With a month to go before the opening gavel of the 1992 General Assembly, lawmakers and others are taking the first steps toward a dramatic transformation of Maryland's health-care system.
The longest shot among the horses approaching the gate is also the feistiest: a plan to introduce a "universal access" medical system, similar to the national health plan that Canada adopted 20 years ago, in which the government sets and pays the fees of health-care providers.
Other proposals would make the purchase of health insurance mandatory for either employers or employees.
"If we can find a consensus on which approach to use, we're asking everyone involved, from the president on down, to give us the opportunity to operate a demonstration model in Maryland to prove to the country that that's the way to go," said Delegate Casper R. Taylor Jr., D-Allegany, the sponsor of one of the plans.
Gov. William Donald Schaefer will help focus attention on the issue by sponsoring a two-day health-care meeting, probably in early January, that many are starting to call a "summit," said Paul E. Schurick, the governor's chief of staff.
There is little debate about the current system's flaws: About 570,000 Maryland citizens have no health insurance, and perhaps 1 million more have inadequate coverage, according to various accounts. Nationwide, the latest estimate is that about 32 million people have no insurance.
Most likely to be passed by the General Assembly next year are "small group market reforms," an idea being pushed by the Governor's Commission on Health Care Policy and Financing, better known as the Feinblatt commission.
The commission is calling for guaranteed health coverage for small companies' employees, who have the hardest time finding insurance; rules to prohibit an insurance company from terminating a company's health coverage or greatly increasing rates when one or two people covered by the plan become sick; and lower rates for the highest-risk companies but higher rates for lower-risk groups.
Business and insurance groups are working toward a compromise on small group market reform, representatives of those groups said.
Consensus is less likely on the three major kinds of changes being proposed this month:
* Employer "play-or-pay." Recommended by the Feinblatt commission, this employer tax-incentive system would require companies to offer health benefits to employees or pay a tax to the state. With almost three-fourths of uninsured Marylanders either working or dependents of workers, the plan probably would make insurance available to another 143,000 people, the commission estimated. An additional 76,000 people would receive state-subsidized health benefits paid for by the employer taxes.
Business groups are likely to fight this approach because it continues to place the burden of health-care costs on employers, said Miles Cole of the Maryland Chamber and Economic Growth Associates.
* Individual "play-or-pay." One version of this, sponsored by Mr. Taylor and originally advanced by Carl Sardegna, chairman of Maryland Blue Cross, would give all Marylanders a tax credit to buy health insurance. Employers would have to offer, but not pay for, two levels of health plans, and unemployed people would turn over their tax credits to insurance brokers.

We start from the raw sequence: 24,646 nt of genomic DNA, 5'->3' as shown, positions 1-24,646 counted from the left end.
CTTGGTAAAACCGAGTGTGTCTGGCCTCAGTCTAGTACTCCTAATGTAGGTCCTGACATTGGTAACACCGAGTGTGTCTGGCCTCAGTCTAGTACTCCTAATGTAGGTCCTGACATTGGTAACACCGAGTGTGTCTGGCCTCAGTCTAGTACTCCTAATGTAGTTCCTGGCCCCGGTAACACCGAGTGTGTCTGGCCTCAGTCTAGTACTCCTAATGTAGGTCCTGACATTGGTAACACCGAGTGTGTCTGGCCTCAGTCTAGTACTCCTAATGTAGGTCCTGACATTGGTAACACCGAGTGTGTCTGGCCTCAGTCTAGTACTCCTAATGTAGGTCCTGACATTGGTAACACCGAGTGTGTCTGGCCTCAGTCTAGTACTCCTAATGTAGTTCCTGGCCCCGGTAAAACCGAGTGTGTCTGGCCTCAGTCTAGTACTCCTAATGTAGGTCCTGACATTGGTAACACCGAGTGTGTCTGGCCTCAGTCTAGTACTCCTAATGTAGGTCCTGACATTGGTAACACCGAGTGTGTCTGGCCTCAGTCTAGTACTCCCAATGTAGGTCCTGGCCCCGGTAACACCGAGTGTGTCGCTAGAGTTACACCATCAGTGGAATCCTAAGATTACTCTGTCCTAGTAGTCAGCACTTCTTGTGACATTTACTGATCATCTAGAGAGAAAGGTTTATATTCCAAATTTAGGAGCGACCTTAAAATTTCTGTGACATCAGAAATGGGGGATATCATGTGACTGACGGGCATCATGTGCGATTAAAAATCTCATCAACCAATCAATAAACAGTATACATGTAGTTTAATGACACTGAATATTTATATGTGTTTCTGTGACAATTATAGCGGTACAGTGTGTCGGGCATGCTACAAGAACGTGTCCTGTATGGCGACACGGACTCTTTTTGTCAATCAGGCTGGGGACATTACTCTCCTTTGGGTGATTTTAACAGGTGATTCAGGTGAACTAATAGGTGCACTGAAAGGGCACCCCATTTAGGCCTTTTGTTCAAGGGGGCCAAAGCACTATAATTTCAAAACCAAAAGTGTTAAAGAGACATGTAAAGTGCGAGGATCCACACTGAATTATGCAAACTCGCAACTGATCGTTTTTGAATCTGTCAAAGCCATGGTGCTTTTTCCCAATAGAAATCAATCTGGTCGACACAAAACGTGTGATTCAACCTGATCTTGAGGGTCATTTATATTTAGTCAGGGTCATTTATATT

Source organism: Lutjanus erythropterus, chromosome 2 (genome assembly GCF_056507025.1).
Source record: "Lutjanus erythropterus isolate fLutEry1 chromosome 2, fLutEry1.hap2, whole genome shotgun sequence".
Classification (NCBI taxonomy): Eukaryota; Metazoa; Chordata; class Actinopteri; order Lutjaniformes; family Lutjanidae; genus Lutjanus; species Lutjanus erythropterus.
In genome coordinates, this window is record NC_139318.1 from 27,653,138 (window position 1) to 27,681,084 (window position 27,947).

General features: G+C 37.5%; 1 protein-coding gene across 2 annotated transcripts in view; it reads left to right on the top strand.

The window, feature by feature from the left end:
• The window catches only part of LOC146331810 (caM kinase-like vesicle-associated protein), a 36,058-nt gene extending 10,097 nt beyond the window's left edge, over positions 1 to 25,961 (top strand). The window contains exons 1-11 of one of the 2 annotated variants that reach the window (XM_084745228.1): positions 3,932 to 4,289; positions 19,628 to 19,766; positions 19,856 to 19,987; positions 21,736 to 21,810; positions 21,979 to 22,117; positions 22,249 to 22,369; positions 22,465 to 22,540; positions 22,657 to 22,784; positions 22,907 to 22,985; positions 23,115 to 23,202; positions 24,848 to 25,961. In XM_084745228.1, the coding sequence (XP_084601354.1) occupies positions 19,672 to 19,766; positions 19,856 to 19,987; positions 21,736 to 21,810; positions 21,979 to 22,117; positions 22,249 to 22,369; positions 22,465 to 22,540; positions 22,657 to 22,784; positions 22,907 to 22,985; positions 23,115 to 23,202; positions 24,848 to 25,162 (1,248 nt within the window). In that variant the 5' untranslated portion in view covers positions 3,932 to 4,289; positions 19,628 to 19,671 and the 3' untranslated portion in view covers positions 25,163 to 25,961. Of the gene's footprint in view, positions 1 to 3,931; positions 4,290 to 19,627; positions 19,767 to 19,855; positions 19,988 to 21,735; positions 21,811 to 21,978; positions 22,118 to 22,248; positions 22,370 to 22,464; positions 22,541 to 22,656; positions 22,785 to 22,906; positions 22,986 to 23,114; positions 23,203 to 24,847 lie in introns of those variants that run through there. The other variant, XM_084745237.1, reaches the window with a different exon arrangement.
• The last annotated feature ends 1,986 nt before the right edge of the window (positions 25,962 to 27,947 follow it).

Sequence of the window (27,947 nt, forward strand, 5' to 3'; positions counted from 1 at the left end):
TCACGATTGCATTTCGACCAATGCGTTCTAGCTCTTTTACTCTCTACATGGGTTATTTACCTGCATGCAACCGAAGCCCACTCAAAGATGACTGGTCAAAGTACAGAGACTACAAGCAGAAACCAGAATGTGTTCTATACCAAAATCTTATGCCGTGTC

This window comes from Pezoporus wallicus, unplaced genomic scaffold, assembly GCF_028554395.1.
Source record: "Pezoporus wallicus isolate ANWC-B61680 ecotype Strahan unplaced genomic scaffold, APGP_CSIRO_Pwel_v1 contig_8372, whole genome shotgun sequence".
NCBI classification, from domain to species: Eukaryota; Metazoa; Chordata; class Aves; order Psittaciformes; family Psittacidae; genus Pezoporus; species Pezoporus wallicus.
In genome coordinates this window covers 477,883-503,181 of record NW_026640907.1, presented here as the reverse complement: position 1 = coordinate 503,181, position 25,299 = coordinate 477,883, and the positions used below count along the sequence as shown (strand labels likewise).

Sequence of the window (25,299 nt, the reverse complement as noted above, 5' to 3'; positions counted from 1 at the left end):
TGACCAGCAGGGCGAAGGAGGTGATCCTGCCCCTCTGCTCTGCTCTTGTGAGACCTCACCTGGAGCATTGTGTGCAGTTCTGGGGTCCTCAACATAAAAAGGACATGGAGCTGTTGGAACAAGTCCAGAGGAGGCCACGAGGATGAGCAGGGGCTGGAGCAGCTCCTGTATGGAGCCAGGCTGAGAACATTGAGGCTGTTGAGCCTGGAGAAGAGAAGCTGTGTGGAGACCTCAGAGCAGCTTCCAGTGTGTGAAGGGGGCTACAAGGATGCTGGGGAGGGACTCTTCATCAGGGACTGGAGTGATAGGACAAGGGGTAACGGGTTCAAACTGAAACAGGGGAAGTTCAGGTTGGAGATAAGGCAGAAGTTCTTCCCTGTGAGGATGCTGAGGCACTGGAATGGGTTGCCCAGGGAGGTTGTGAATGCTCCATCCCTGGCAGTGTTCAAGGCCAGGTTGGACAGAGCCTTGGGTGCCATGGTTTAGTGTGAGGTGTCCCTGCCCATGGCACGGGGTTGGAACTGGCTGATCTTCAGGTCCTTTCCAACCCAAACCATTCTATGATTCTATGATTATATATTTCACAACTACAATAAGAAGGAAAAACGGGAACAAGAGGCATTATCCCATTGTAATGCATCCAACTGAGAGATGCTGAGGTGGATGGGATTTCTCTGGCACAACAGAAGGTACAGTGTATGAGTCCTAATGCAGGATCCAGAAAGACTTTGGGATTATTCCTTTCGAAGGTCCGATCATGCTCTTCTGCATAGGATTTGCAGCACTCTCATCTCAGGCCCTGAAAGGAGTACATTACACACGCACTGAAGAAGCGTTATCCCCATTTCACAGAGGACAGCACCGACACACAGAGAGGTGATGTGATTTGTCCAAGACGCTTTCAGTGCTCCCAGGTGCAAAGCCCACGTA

The money to pay for the tax credits would come from one part of the state's Medicaid program for the poor, from the direct savings state and local governments would gain from no longer having to cover their employees and from the abolition of employer tax deductions for health-care payments.
A variation of that plan, proposed by Senate Finance Committee Chairman Thomas P. O'Reilly, D-Prince George's, would require all employees to buy insurance or, if they chose to remain uninsured, to pay into a statewide fund, based on their income. Insurers and health maintenance organizations would be assessed to cover the costs of people they refused to insure, as well as the individuals who couldn't or wouldn't buy insurance.
* Universal health insurance. Proposed by Sen. Paula C. Hollinger, D-Baltimore County, this plan most closely resembles the Canadian system. A board of governors would set the prices for all outpatient services that aren't regulated, craft a benefits package and hire a single company to administer a universal health insurance fund.
The fund would receive all state Medicare and Medicaid payments and all employee health-care payroll deductions, and would pay all health-care providers for services rendered. Like some of the other plans, this one would require waivers from some federal laws, as well as the cooperation of large segments of the health-care industry that stand to lose tremendous amounts of money if it becomes law.
Ms. Hollinger said Maryland already regulates fees and payments for half of its health system: inpatient hospital care. And, in a recent poll, nearly 70 percent of U.S. voters said they would support a Canadian-style universal health-care system.